Wage reports lead to factory strike
More than 2,000 assembly line workers in Dongguan staged a three-day strike after state newspapers reported that authorities were considering raising the manufacturing heartland's minimum wage amid a labour shortage.
Workers at Lacquer Craft Manufacturing in Daling Mountain town complained their Taiwanese employer had refused to pay them a reasonable wage even though nearby factories had raised workers' base salaries by nearly 20 per cent.
Most workers walked out of the factory, but some were forced to stay after supervisors locked the door, the Guangzhou Daily reported yesterday. A spokeswoman for the factory told the South China Morning Post yesterday afternoon that many workers had returned to work.
Dongguan is facing a severe labour shortage. Although overseas orders have risen since the 2008 global financial crisis, many migrant workers dissatisfied with the low salaries and high cost of living planned to seek opportunities elsewhere after the Lunar New Year holiday. Manufacturers are reportedly offering up to 600 yuan (HK$682) to middlemen for each migrant worker they recruit.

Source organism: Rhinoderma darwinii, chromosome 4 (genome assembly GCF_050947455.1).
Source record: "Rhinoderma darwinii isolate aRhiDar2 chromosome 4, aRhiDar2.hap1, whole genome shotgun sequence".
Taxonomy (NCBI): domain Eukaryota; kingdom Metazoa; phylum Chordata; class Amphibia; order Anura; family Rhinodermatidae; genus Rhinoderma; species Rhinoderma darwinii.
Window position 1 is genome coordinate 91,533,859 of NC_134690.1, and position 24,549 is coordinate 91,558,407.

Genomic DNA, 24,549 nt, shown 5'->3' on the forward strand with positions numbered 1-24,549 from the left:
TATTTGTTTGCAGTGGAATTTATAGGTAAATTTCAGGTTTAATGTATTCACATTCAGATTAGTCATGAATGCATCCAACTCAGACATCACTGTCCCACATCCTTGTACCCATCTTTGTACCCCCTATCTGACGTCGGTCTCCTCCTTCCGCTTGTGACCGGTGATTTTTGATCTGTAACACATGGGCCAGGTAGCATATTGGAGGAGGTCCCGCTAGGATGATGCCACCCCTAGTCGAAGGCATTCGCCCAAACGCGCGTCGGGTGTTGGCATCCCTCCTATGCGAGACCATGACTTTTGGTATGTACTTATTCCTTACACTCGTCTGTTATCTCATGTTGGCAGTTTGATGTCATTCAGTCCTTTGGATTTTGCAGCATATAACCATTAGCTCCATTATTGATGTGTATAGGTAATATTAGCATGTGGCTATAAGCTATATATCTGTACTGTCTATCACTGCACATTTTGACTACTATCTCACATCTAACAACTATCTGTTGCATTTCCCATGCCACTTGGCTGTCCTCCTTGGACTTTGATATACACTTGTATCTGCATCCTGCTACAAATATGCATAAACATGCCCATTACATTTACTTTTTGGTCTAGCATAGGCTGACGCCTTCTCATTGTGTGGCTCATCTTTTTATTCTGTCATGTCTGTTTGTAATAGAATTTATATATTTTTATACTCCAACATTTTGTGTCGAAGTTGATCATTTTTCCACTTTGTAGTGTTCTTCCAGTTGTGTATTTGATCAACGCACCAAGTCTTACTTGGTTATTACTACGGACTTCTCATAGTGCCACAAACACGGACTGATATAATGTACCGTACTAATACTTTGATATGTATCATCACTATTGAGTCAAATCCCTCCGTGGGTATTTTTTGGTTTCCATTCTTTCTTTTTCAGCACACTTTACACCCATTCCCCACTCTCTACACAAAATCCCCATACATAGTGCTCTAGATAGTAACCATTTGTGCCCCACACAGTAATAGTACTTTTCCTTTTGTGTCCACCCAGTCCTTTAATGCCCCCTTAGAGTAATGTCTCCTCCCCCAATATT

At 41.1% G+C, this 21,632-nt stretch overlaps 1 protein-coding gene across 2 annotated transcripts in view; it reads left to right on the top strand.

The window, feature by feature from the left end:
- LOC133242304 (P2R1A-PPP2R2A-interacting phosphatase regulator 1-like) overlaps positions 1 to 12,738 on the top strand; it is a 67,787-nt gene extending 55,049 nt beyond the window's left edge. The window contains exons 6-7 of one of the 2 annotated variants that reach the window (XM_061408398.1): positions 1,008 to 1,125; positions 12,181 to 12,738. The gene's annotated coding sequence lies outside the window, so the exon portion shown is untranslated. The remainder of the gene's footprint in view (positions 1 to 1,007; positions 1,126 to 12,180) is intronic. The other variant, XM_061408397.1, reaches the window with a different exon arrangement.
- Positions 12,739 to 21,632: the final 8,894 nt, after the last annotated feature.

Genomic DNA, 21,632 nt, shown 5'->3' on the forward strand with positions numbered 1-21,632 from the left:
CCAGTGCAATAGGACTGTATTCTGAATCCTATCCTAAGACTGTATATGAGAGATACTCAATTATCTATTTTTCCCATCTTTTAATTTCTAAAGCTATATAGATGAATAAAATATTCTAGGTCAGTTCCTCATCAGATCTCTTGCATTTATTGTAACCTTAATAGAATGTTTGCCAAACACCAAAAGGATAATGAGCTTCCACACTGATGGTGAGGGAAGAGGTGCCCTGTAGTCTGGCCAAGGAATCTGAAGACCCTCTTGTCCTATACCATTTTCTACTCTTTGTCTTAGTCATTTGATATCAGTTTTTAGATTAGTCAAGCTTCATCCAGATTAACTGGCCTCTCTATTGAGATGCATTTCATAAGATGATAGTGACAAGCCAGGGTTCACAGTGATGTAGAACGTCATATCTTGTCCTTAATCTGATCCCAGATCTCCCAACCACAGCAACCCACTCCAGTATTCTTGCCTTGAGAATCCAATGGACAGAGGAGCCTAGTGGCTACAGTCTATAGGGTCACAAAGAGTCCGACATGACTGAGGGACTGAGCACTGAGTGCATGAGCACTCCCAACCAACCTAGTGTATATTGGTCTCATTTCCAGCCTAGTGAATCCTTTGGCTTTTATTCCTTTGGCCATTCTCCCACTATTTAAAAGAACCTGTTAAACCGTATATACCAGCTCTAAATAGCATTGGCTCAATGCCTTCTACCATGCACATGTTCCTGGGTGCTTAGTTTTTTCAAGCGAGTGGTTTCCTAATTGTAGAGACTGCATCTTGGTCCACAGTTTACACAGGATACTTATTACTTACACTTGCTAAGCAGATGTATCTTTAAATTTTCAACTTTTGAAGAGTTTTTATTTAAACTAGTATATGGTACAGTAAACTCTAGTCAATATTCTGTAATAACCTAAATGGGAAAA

But Lacquer Craft insisted that a pay rise would harm the industry, which it said had already been hit by rising production costs and paper-thin margins. 'No [manager] should make a concession at this stage ... otherwise, the domino effect of a pay rise would undermine other manufacturers,' a senior manager told the Southern Metropolis News.
Authorities blamed the strike on the newspaper reports, published a day earlier, which said the city proposed raising the monthly minimum wage from 770 yuan to 1,000 yuan.
The city's Human Resources Bureau issued a statement on Friday saying only the provincial government had the authority to decide individual cities' minimum wages, and the province had yet to announce any new wage level.